Anyway, far be it from me to get on my high horse about sensationalist covers.
But I hardly mounted my high horse and made some kind of argument that this incident disqualified him from the presidency.
originally (late 14c.) "fine, tall horse; war horse, charger" (high steed is from c.1300), also, like high hall, "status symbol;" figurative sense of "airs, easily wounded dignity" in mount (one's) high horse "affect airs of superiority" is from 1782 (Addison has to ride the great horse in the same sense, 1716). Cf. French monter sur ses grands chevaux; "The simile is common to most languages" [Farmer].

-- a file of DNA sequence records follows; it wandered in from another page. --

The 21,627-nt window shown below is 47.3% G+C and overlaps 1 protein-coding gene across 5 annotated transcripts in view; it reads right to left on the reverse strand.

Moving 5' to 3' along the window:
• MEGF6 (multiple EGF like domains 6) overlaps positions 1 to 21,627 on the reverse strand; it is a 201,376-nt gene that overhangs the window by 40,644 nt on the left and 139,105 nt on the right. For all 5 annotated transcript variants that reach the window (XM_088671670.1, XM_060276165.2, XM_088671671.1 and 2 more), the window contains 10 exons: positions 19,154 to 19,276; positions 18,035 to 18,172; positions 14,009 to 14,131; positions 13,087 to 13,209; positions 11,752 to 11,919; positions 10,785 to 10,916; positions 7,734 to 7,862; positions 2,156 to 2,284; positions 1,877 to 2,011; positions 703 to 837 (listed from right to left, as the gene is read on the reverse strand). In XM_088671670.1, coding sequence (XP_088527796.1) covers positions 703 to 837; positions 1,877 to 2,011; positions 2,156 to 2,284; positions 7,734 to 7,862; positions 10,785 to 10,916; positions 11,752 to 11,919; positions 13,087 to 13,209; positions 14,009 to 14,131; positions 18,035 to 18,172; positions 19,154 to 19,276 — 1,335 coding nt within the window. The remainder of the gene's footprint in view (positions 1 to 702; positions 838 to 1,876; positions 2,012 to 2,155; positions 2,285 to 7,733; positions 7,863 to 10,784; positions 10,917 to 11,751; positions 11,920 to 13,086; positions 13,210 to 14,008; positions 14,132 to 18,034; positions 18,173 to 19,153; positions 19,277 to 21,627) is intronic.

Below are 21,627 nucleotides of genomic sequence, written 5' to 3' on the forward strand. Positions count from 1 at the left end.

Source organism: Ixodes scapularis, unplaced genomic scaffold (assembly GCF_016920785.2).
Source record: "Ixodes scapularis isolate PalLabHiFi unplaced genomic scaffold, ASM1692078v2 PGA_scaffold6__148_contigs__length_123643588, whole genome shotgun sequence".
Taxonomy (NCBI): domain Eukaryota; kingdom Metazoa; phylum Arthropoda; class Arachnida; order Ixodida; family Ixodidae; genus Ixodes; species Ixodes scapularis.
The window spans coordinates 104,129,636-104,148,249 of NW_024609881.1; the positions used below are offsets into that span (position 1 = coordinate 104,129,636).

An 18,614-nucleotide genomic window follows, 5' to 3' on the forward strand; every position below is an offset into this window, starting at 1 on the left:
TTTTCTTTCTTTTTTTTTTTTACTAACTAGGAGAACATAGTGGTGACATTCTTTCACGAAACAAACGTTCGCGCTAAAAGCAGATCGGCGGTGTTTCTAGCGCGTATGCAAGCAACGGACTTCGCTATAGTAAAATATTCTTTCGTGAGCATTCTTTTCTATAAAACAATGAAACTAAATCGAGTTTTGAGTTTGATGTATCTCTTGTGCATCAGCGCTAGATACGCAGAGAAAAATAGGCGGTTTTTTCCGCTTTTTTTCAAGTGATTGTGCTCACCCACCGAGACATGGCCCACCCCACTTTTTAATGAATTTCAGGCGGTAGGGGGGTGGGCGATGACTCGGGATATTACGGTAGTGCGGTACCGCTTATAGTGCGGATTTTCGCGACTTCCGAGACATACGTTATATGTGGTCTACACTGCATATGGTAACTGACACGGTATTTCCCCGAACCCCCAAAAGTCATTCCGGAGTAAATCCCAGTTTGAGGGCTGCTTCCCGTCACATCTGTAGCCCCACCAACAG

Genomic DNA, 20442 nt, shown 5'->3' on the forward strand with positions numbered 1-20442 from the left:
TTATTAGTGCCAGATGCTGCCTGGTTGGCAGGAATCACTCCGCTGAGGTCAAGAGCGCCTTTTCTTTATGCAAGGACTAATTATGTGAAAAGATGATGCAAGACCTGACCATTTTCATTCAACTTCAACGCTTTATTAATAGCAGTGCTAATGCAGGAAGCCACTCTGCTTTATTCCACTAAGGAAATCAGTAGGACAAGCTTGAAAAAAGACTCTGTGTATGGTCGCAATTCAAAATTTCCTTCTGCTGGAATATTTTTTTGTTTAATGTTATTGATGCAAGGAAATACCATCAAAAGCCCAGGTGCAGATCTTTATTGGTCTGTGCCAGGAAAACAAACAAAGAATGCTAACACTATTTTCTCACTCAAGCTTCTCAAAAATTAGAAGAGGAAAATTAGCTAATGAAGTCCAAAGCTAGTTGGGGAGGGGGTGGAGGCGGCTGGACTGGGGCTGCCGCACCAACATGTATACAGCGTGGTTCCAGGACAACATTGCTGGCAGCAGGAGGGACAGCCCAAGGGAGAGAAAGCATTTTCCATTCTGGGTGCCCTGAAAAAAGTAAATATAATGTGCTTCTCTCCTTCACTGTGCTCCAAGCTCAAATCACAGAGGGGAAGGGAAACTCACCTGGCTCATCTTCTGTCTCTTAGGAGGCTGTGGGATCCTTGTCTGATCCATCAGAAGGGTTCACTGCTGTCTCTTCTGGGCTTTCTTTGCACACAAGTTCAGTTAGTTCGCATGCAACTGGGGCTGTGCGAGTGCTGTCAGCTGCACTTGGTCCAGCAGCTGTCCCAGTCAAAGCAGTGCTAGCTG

To be on one's “high horse” is to be disdainful or conceited: “Sally got tired of Peter's snobbery and finally told him to get off his high horse.”